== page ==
Utility Week

UTILITY Week 15th January 2015

Utility Week - authoritative, impartial and essential reading for senior people within utilities, regulators and government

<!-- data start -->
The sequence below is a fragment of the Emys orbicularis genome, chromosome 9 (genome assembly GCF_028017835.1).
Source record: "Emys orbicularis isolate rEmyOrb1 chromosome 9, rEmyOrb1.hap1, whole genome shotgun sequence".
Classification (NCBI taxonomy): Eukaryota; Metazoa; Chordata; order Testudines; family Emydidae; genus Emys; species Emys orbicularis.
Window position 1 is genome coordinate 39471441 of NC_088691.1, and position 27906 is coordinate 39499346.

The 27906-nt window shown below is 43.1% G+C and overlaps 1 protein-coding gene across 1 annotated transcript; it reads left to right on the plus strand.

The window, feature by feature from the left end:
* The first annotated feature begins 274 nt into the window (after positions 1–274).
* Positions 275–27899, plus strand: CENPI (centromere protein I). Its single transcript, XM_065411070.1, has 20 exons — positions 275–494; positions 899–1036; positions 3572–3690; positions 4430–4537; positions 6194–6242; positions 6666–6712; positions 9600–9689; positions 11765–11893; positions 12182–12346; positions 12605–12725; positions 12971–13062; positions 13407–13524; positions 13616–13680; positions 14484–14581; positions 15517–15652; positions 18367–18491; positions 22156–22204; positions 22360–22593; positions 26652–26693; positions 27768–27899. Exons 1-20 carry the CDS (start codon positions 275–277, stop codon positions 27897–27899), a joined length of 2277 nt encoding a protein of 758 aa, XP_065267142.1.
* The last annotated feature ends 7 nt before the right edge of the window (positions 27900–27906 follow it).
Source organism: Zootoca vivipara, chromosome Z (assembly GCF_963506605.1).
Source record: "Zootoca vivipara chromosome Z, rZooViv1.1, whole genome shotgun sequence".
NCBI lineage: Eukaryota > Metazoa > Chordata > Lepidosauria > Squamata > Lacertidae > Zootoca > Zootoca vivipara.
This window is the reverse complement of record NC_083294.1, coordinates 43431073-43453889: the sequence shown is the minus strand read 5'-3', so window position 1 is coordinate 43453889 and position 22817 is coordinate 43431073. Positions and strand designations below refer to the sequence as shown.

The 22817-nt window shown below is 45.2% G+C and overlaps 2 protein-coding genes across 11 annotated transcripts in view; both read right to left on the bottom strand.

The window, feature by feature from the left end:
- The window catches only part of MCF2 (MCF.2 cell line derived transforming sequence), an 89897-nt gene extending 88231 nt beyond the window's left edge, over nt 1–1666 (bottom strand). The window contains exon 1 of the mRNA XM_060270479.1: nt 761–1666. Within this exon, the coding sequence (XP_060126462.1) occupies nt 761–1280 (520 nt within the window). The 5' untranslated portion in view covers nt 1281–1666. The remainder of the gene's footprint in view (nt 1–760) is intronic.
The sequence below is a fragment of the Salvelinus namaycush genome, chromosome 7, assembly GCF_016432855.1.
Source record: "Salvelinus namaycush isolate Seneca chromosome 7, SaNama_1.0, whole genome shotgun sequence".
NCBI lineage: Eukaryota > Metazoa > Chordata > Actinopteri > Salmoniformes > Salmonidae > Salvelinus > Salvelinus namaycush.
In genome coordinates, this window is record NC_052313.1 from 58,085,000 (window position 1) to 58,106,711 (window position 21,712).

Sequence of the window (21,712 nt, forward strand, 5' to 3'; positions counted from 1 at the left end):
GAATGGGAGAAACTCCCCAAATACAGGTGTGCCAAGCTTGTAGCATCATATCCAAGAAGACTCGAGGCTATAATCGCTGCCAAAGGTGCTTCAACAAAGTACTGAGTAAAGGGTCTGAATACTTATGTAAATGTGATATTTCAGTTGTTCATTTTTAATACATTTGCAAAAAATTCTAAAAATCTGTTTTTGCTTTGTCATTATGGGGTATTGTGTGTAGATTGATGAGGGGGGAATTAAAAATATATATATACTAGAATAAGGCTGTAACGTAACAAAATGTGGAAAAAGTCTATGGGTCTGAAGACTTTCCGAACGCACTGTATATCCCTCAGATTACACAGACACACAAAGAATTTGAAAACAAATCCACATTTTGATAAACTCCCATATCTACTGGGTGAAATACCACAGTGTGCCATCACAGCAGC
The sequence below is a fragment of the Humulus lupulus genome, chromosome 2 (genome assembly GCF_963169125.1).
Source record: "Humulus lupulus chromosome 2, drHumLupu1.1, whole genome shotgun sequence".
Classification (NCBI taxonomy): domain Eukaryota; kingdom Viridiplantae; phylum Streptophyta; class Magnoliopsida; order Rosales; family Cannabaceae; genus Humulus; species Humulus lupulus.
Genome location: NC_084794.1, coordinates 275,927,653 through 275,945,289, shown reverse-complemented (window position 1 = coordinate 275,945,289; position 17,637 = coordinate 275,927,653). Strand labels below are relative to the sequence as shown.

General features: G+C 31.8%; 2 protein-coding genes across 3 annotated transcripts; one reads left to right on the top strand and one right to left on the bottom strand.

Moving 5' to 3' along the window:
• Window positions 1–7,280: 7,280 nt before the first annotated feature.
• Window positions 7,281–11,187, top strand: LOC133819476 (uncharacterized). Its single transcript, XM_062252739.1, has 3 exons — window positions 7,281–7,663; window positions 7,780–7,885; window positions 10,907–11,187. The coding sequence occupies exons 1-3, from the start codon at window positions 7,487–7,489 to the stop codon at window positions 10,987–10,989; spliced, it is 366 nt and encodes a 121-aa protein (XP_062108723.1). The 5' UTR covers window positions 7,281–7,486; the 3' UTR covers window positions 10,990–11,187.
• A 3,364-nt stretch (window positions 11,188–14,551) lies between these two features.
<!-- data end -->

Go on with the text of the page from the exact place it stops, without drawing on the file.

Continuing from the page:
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utILIty WEEK | 15th - 21st January 2016 | 19 first tidal array, in the Pentland Firth off the Scottish coast. The tests are the critical final stage of development that will give Atlantis, MeyGen and their investors the confidence that the turbine is ready to be deployed and to start generating electricity. This will be the second tidal turbine Atlantis has tested at the National Renewable Energy Centre. In 2012, Atlantis's 1MW turbine, the AR1000 (pictured), successfully completed four weeks of testing. If you have an asset or project you would like to see featured in this slot, please send your pictures and details of the project to: paul.newton@fav-house. com or call 01342 332085. Pipe up Jacob Tompkins T here have been a lot of people droning on (sorry) about unmanned aerial vehicles (UAVs), remotely operated vehicles, or drones. For the past five years there have been predictions that this technology will break through for mainstream utility use. But there has also been the feeling that they are just toy remote- control helicopters with a camera stuck on the bottom. But things are changing quickly and this may be the year when utilities use drones that fly and crawl and swim and float for maintenance and monitoring. Drones are being regularly used in desert regions to inspect long water pipelines for leaks and the. There is wide-scale use in Germany and the USA to remotely check crop health, estimate soil moisture deficit and monitor the performance of irrigation systems for farms. A consortium of Italian universities has developed unmanned semi-autonomous boats that travel through river systems testing water quality, temperature and flow rates. In Spain and the USA there is increasing use of intelligent drones to inspect sewer networks. These are not simply remote-control vehicles with a camera, they are self-driving and are able to make decisions about which route to take. Water utilities in Melbourne are using drones to monitor sewerage assets, primarily for health and safety reasons so that staff don't have to visit potentially hazardous areas. There is work in the USA looking at monitoring sewer loads to build up a picture of public health in different parts of cities, there are cities in France that have been mining heat from sewers for a long time and there is work at Del in the Netherlands looking at sewer flows to determine misconnections and also to develop methods of nutrient recovery and ultimately heavy metal recovery. There has been some use of drones by UK water utilities; Yorkshire Water used UAVs to map the potential route of a new water pipeline last summer. The process was quicker and cheaper than a normal ground survey. Drones were also used to map UK flood vulnerability. The Internet of Things means that, in the near future, fixed assets and networks of micro sensors should be able to communicate with drones, which can then investigate or repair as required. By the next Periodic Review, we should see semi-autonomous robots let loose in sewer and water networks, mapping, monitoring and main- taining systems. This will require upskilling of water company maintenance staff who will become systems managers and data analysts – so now is the time for water companies to prepare for the wide-scale use of drones. Jacob Tompkins, managing director, Waterwise "By the next Periodic Review, we should see semi- autonomous robots let loose in sewer and water networks" Yorkshire Water used UAVs to map the potential route of a new water pipeline Operations & Assets

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